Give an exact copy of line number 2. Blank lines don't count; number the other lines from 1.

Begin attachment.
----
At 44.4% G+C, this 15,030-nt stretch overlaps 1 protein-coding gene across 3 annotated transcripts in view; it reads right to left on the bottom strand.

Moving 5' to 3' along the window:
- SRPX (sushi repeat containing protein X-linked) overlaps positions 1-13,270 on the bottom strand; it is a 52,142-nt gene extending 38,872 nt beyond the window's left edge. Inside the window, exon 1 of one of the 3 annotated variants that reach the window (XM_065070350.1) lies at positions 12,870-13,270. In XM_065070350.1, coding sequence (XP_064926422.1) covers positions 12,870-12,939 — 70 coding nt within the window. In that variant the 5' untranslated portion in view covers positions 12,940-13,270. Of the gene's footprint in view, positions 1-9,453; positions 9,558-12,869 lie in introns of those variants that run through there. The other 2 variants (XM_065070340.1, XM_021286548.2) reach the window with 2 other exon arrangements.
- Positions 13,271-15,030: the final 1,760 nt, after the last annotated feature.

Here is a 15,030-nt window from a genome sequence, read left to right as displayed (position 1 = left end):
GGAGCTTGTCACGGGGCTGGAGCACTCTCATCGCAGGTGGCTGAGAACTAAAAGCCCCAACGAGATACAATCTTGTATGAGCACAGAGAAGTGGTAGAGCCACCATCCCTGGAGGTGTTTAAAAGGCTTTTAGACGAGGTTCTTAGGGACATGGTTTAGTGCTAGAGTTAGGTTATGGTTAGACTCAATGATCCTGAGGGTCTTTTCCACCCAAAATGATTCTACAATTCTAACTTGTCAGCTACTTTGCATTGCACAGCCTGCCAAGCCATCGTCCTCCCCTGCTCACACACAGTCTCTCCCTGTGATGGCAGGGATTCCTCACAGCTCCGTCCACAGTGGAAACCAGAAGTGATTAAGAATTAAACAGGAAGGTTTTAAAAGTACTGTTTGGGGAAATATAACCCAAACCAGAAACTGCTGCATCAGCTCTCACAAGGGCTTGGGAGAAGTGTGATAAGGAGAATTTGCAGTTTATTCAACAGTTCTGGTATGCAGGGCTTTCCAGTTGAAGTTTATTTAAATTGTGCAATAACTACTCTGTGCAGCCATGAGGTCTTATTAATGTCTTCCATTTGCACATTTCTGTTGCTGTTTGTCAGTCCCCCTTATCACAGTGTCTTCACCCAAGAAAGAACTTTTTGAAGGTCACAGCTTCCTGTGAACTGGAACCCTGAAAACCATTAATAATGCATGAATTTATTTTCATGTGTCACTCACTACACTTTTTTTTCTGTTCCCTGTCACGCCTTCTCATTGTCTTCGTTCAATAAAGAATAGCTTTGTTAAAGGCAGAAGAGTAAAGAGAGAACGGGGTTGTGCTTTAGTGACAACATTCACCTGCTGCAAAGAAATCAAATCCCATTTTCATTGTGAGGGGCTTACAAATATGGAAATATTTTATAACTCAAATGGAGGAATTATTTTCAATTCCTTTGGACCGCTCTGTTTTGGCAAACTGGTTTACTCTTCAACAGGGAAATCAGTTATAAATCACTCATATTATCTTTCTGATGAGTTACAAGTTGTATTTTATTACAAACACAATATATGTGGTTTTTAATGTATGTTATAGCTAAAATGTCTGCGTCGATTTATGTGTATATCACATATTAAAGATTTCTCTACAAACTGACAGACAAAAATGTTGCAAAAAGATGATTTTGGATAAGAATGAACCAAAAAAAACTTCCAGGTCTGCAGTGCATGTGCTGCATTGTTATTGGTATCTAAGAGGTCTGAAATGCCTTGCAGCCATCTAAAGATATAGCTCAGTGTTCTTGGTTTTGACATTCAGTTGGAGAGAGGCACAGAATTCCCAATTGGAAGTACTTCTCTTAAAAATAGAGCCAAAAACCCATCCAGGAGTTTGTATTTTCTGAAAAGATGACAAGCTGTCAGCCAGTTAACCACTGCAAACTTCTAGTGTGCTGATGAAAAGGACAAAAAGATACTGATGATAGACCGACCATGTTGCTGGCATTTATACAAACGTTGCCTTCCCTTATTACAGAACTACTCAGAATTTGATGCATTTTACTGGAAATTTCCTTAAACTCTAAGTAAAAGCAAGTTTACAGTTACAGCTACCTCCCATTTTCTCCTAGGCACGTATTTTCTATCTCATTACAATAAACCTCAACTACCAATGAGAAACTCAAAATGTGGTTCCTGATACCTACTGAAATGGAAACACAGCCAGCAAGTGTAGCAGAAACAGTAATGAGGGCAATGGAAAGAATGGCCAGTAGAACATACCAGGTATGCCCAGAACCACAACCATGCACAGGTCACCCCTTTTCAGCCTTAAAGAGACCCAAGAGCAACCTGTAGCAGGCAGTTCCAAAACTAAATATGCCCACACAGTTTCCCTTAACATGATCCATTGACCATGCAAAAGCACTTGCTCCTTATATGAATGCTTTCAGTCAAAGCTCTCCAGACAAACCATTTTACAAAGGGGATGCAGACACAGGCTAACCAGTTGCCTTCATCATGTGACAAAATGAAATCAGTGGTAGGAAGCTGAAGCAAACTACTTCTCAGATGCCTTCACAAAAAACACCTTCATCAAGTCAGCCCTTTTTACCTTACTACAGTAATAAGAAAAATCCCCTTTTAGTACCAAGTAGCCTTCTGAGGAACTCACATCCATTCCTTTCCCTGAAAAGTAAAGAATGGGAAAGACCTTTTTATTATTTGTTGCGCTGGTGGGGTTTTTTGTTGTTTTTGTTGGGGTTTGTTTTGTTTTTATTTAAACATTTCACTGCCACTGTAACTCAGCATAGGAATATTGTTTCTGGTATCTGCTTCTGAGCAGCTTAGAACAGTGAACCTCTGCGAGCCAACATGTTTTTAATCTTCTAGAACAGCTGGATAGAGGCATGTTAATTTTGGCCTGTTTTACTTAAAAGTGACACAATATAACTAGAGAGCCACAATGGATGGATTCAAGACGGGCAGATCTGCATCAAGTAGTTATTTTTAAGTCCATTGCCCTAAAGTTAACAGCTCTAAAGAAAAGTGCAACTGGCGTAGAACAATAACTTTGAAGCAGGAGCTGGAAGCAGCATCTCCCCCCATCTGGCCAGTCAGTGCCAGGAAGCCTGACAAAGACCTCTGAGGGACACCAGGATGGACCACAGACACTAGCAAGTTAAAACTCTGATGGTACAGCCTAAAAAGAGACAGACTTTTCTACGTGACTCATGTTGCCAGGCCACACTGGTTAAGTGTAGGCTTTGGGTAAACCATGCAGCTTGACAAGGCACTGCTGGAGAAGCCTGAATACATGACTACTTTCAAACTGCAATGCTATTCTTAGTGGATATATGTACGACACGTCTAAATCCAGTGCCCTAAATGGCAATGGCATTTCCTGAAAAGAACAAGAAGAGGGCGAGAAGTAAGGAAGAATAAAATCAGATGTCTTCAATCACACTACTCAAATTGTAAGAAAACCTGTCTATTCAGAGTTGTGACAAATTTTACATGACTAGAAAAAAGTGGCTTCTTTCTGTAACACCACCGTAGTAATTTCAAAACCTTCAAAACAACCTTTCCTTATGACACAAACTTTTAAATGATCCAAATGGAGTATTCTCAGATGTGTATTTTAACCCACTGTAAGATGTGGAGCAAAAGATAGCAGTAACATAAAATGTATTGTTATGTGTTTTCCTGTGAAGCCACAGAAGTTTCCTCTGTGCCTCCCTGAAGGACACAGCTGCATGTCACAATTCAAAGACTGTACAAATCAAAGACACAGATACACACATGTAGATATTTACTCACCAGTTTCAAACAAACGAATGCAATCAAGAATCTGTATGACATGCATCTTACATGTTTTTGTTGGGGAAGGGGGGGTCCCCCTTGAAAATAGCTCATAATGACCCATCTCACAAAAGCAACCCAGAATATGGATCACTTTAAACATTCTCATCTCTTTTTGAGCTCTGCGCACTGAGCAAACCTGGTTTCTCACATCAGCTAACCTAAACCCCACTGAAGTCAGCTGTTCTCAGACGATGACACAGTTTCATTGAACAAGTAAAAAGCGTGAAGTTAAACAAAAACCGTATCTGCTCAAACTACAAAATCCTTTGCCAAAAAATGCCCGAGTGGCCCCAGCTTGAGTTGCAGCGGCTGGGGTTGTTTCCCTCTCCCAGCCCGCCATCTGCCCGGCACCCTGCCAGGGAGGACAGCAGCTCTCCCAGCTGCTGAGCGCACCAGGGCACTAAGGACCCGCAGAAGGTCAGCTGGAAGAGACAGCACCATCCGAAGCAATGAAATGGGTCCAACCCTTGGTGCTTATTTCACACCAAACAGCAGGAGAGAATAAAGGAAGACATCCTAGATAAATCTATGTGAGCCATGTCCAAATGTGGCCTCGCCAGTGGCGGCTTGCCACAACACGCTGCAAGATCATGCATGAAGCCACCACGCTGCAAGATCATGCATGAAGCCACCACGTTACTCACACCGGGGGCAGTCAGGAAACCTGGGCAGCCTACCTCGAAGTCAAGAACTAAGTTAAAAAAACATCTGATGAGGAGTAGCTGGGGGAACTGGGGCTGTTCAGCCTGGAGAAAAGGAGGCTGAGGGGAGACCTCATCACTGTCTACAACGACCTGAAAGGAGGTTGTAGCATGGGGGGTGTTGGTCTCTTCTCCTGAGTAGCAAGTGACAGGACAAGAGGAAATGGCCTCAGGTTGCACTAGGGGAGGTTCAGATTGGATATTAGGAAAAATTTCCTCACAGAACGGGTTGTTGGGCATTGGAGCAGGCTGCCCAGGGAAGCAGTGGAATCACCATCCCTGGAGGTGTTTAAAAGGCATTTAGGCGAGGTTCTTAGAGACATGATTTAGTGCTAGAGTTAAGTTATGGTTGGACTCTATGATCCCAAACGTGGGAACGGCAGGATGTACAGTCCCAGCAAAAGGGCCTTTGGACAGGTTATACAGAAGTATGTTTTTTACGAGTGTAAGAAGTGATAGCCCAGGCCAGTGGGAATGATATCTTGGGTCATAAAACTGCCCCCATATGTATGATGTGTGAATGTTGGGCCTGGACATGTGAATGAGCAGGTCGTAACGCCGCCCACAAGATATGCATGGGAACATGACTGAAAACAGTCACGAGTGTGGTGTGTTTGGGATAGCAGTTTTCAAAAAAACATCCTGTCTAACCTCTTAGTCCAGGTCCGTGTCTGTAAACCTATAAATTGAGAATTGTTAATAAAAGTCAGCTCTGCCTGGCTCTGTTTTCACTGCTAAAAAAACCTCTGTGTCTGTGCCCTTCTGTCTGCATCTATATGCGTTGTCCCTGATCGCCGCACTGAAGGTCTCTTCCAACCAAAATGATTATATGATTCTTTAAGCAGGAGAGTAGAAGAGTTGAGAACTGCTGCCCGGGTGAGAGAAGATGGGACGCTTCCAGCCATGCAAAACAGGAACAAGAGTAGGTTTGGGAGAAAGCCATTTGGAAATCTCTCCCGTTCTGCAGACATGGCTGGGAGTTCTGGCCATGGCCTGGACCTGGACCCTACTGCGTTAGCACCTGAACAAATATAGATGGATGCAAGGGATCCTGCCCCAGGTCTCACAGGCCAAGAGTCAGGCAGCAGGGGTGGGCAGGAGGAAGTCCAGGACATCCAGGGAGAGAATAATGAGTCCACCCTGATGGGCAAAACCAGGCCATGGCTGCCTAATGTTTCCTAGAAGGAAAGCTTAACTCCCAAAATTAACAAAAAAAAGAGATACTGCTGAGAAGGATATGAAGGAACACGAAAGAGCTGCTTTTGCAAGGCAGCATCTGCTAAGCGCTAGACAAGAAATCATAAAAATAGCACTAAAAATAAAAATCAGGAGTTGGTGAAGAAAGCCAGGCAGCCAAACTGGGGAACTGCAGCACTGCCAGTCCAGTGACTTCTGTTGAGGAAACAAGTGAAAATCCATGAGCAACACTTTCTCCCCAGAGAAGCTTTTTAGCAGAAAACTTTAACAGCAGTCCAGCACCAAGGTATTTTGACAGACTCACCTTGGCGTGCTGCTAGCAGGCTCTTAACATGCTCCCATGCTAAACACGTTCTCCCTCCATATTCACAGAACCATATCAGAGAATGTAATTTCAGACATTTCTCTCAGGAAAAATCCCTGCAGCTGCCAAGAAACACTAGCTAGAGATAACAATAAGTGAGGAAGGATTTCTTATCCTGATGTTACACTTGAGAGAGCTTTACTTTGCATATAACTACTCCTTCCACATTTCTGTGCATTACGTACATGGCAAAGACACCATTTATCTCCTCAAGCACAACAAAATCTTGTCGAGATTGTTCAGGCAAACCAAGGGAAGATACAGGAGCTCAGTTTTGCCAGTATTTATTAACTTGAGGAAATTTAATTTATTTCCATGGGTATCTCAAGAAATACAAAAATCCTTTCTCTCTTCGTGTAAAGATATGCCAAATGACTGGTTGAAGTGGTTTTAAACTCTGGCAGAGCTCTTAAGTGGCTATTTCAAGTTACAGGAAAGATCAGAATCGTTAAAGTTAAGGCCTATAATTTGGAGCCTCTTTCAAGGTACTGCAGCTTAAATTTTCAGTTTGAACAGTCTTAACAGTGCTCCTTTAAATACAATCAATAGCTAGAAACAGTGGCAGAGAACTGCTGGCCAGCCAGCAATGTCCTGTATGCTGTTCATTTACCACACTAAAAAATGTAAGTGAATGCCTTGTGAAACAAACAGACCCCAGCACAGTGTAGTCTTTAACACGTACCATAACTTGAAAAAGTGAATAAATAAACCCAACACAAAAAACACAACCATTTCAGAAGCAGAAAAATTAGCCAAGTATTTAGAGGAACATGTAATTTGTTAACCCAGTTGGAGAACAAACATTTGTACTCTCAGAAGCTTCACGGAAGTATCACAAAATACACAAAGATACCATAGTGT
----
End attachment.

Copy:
Moving 5' to 3' along the window: